Farm industry could save £500m pa
LEGUMES have received less interest in the UK than in the rest of the world, but that may change now the milk price has fallen.
Independent nutritionist Gordon Newman told last weeks Genus National Forage Conference, at the Royal Bath and West Showground in Somerset, that legumes attracted little publicity and research because they were of limited interest to the feed and fertiliser industries. Estimates suggested a legume-based system would save the farming industry £500m a year and cost the feed and fertiliser industries £330m a year, he claimed.
Research into legume crops, which could reduce reliance on concentrates and fix their own nitrogen, must be funded by producers.
"Legumes have not been important here," he said. "Milk price has steadily risen and nitrogen fertiliser has been cheap. But, now the reverse is happening, legumes will become more important to profit."
He said that anywhere you could grow maize you could grow legumes. White clover had a role, but lucerne and peas must now be looked at.
The benefits of feeding legumes are that cows will have higher feed intakes when two forages are fed, reducing liveweight loss and increasing milk yields. And although legumes have lower digestibility than ryegrass, digestibility declines more slowly with maturity and legumes break down more quickly in the cows rumen. The high level of rumen degradable protein in legumes also aids rumen bacteria activity.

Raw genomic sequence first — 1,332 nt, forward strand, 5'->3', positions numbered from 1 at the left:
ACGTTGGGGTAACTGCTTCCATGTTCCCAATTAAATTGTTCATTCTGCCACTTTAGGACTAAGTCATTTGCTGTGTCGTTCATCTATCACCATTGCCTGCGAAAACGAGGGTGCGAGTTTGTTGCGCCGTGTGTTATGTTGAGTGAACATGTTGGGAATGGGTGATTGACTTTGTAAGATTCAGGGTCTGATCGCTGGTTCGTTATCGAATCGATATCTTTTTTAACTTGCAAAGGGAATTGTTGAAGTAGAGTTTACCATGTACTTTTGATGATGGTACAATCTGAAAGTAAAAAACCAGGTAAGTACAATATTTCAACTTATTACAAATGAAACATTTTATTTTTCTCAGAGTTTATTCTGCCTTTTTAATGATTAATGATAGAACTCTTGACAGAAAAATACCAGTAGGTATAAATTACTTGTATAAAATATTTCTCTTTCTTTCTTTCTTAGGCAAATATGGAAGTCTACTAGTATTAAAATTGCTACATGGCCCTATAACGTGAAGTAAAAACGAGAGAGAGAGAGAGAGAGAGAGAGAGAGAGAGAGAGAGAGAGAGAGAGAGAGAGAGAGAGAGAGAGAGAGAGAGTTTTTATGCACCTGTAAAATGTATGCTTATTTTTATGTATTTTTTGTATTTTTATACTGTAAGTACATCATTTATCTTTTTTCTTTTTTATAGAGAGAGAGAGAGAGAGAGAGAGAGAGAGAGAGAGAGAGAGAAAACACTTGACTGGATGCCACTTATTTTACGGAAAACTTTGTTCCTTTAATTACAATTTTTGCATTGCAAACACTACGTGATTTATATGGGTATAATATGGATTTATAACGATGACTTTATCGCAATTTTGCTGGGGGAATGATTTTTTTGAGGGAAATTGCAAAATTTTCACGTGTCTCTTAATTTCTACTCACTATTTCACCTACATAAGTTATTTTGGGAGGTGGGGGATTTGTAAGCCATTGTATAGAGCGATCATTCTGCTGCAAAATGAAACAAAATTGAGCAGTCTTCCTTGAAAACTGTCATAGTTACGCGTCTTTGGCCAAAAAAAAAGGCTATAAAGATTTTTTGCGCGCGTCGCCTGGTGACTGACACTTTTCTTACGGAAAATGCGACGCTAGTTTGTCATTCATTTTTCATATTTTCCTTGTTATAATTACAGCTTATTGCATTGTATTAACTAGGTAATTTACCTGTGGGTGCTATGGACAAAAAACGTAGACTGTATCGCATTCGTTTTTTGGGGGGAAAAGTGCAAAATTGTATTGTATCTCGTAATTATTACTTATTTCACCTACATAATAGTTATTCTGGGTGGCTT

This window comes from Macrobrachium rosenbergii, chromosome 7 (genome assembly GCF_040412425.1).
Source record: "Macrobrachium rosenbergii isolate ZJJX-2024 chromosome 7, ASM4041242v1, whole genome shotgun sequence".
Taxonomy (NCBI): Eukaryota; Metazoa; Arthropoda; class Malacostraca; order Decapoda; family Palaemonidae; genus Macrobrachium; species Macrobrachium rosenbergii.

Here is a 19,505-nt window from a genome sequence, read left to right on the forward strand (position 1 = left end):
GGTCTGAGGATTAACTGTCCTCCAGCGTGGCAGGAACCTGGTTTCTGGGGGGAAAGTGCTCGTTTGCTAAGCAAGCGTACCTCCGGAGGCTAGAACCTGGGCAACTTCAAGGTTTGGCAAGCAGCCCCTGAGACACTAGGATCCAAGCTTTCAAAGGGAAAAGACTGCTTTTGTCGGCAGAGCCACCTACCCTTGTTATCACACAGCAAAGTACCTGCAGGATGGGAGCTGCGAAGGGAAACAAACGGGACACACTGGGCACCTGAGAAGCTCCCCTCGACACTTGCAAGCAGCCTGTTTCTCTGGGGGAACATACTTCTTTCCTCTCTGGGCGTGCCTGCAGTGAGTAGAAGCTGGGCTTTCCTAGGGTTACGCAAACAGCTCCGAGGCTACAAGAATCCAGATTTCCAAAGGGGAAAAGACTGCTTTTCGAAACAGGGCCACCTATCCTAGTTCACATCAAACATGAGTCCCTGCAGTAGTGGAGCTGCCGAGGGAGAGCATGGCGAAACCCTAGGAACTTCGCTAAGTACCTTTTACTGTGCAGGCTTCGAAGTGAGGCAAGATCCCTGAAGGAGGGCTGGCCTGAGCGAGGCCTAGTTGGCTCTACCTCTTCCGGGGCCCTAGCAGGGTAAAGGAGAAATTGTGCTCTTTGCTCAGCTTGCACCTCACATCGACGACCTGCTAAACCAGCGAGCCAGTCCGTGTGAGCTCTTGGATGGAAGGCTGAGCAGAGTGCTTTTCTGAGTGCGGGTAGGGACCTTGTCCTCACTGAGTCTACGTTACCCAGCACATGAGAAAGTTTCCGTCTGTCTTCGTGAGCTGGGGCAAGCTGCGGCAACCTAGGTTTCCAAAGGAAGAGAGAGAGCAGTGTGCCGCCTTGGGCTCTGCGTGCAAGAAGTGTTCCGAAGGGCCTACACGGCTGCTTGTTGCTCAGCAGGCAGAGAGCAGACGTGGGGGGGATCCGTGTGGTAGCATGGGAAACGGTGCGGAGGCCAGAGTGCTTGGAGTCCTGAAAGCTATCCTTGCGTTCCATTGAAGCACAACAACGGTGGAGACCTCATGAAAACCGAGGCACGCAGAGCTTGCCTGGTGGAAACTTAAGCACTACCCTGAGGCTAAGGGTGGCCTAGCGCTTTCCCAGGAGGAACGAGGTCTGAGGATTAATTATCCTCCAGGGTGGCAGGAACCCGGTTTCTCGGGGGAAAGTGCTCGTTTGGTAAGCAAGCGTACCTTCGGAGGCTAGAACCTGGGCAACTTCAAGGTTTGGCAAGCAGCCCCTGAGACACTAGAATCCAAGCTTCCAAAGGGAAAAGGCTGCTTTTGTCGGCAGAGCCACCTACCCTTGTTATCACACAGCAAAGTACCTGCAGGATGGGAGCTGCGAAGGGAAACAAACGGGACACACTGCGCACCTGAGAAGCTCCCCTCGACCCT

Although bloat is a risk when legumes are overfed, organic producers have shown that bloat need not be a problem.
Lucerne is the most promising legume, said Mr Newman. It can be zero-grazed, strip grazed or silaged, and, being deep rooted, can maintain yield through a summer drought.
But lucerne does not like wet roots, weed competition or growing in acid soils. It is best grown in otherwise unproductive thin chalk, limestone or sandy soils.
He advised drilling after winter barley or oilseed rape, but before August 10, or undersowing in maize, cereals or peas to compensate for its low yields in the first year.
The crop should flower once before it is first cut, but thereafter it should be cut at the pre-bud stage when there is still fermentable carbohydrate in the sap.
Round baling lucerne silage improves its fermentation stability compared with clamping the crop, and, well made, the silage can have a high crude protein of 22%. He also said bacterial additives had improved lucerne silage nutritionally in Italian studies.
• Best on alkaline, chalky or sandy soils.
• Drill before Aug 10.
• Allow to flower before first cut taken.